For those of us Catholic Baby Boomers who grew up during the 1960s, the church was about more than religion. It was like an extended family and cultural identity.
I have a solemn confession to make. In a couple months, I am turning 50. Even as I type this I'm imagining anyone affiliated with my career making a frantic dash for my computer. 'You work in television, you can't admit that! Quick, say that you're turning 8. Or that you haven't been born yet.' Please.
Boomers make feckless comparisons with their parents' generation, like 60 is the new 50. Shaving off 10 years simply because we don't like the idea of getting older is just blowing smoke up our collective butts. But, there is one glaring generational difference, and that's our disparate sexualities.
Downsizing. It's a word that's long been part of the American lexicon and should come into even sharper focus as Baby Boomers age and more and more retire.
Sixth grade in Mrs. Gleason's class meant a lot of laughing at you instead of with you. Sixth grade is a pretty snarky place to begin with, and the fact that Mrs. Gleason always seemed to be teaching us how to diagram sentences or not to misplace the modifier meant her back was always turned as she wrote on the blackboard. A perfect adolescent storm.
In his prime, my father was a powerful man. He was the first military judge to wear a judicial robe, presiding over courts-martial across Europe. But his prime ended about 25 years ago. My father is now 86 years old.
I'm lost within ten minutes of leaving the airport parking lot. I didn't think I'd need a GPS in my homeland, but apparently today I do. One town just slides into another these days. I feel like there used to be space between them that let you know you were changing zip codes. Okay, it's been a while.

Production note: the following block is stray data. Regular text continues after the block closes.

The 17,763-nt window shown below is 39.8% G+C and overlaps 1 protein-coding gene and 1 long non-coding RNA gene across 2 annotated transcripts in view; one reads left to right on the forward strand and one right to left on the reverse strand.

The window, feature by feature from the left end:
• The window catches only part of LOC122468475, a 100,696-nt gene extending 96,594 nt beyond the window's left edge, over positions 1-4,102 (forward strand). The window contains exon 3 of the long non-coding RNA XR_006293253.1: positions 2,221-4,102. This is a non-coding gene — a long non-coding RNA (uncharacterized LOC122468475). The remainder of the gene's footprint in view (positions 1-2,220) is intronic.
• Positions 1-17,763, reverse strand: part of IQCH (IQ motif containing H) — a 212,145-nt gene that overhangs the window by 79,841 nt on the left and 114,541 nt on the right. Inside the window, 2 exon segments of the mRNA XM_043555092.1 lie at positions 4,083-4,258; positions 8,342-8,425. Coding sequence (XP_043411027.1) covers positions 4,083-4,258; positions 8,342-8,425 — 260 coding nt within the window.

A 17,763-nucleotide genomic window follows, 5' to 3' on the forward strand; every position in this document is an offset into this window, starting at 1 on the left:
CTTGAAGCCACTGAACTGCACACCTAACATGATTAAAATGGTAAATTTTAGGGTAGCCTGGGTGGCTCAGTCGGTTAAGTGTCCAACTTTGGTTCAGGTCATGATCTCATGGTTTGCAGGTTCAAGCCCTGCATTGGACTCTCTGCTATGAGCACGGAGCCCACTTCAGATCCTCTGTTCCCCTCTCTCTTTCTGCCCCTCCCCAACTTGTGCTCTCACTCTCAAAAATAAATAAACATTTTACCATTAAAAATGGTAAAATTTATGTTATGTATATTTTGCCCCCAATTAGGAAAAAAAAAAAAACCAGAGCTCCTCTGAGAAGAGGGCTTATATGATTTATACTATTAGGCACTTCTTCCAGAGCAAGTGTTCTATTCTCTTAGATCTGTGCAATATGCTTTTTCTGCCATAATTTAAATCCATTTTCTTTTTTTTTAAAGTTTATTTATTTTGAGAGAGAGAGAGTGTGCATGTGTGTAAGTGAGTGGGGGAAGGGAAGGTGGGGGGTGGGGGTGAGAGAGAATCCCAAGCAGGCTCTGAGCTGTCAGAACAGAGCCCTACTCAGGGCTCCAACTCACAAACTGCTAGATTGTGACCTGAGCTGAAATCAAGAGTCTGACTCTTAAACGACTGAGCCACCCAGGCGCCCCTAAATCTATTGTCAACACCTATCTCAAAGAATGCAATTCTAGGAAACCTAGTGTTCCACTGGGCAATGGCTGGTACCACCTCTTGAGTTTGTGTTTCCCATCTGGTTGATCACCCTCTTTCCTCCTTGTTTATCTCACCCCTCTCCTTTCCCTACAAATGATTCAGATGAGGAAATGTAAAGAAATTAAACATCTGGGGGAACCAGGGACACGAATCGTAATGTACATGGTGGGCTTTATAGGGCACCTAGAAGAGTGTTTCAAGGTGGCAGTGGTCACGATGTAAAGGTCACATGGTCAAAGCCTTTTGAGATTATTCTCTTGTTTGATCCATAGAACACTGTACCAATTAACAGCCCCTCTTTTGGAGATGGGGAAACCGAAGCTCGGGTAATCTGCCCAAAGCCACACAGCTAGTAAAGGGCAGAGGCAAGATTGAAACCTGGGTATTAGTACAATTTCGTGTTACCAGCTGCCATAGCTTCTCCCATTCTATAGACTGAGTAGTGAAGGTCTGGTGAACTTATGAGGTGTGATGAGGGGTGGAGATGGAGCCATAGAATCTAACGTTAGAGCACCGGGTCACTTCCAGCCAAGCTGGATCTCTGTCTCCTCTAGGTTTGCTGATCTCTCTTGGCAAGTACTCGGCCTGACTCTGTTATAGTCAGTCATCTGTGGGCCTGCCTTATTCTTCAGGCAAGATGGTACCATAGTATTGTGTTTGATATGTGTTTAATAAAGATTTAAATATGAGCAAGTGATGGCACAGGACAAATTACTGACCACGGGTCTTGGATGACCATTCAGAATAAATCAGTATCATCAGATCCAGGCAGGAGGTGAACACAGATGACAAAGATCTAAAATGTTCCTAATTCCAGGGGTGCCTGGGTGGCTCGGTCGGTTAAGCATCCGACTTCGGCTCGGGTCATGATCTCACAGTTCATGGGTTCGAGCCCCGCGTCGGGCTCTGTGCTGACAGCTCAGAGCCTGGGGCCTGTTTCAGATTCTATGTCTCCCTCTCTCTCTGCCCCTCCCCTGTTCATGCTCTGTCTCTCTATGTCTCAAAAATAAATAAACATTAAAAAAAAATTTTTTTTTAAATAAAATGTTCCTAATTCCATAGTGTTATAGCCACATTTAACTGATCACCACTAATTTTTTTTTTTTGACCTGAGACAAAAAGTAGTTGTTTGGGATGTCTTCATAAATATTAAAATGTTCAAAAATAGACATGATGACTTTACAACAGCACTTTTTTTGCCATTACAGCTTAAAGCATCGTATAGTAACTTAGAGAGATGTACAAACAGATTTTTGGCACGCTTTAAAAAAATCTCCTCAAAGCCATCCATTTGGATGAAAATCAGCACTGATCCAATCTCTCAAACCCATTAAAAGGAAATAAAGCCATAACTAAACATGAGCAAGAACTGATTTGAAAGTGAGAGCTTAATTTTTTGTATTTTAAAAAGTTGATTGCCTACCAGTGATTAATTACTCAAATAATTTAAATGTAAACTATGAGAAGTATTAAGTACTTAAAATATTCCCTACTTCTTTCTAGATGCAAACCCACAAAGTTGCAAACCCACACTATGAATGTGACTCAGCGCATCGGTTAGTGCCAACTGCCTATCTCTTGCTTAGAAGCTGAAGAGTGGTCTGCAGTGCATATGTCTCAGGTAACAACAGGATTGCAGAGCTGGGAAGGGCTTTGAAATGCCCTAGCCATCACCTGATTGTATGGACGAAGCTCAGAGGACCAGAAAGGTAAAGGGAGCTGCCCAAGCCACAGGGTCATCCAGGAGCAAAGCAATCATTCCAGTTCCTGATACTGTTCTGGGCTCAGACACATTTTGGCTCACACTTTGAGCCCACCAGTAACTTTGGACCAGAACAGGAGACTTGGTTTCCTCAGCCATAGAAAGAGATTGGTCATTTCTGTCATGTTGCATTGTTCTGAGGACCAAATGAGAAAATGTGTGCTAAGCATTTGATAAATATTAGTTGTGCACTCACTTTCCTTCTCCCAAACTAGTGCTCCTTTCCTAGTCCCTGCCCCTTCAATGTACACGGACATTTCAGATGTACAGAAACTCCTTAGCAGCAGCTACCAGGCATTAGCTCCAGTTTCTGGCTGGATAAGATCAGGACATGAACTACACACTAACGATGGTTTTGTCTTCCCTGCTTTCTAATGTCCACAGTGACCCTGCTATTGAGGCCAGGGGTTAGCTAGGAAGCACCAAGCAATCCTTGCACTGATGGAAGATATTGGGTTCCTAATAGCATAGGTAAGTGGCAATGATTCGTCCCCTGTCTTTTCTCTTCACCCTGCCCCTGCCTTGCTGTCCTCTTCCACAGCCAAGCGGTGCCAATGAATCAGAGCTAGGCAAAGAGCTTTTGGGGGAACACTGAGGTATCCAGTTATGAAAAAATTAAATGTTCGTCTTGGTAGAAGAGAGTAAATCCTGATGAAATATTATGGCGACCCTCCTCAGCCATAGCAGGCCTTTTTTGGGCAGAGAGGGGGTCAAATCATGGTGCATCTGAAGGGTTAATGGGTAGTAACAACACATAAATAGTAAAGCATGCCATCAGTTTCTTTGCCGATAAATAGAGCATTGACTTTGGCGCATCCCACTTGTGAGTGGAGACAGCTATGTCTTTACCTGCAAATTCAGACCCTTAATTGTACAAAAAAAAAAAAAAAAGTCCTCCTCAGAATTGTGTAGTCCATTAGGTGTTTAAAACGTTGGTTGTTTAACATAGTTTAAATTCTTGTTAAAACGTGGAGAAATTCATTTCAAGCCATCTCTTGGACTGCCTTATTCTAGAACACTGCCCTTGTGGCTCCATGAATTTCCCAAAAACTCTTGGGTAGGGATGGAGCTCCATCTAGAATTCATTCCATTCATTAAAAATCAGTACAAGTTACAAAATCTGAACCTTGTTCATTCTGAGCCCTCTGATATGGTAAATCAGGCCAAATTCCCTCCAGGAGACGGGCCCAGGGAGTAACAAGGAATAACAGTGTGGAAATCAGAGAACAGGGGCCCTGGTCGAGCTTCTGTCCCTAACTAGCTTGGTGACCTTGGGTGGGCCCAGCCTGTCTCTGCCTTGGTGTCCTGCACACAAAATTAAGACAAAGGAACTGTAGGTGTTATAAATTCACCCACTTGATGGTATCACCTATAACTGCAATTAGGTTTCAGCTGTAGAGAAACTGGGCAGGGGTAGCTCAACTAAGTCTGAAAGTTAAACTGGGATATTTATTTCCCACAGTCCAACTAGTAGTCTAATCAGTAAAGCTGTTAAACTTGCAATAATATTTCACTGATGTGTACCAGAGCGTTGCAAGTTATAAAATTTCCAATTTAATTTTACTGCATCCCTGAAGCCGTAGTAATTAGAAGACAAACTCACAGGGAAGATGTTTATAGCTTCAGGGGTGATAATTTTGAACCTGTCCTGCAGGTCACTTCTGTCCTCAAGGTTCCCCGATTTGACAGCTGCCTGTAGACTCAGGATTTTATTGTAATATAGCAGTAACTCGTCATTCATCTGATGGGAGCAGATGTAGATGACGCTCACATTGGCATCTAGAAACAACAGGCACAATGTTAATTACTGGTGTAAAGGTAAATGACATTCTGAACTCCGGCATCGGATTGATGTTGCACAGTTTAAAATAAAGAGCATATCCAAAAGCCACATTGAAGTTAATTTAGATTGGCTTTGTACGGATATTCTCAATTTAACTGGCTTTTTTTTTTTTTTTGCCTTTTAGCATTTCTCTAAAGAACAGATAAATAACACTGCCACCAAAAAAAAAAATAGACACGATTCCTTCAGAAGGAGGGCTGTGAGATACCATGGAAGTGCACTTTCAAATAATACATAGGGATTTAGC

There are so many life lessons the Boomer generation has learned and can pass on to the youth of today and they are beautifully reflected in this movie. I will touch on them without great detail, because I would like you to see it for yourself.
In January 2013, on a chilly, rainy Washington, DC morning, I adopted a 5-lb, one year-old Yorkie "mix." With 1.4 million dog adoptions in...
The old standard of retiring and shuffling off to a retirement community is being re-written by baby boomers who want to enjoy their homes, embrace their communities and age in place as long as they can. By renovating their homes, engaging in the "Village" model, and finding innovative solutions like the Golden Girls Network's Home Companion program, it's now possible for baby boomers to stay in their homes longer.
Grandma and Grandpa have some stern advice for the younger generation: learn from their mistakes. Now that they've reached retirement, they're finding that a lack of funds is their biggest dissatisfaction, and they strongly urge younger Americans to open a 401(k) or IRA as soon as possible and fund it as much as possible.
Ultimately, whether you think the cap should be raised or abandoned depends on how you feel about progressive or regressive taxation -- and most likely, how much money you make.
I started thinking about those simple, supposedly non-offensive words aimed at baby boomers -- and how that language often evokes negative feelings and thoughts. 'Senior citizen,' 'golden years,' 'early bird special.' Do we really need the marketing world blasting old-fashioned 'aging' reminders?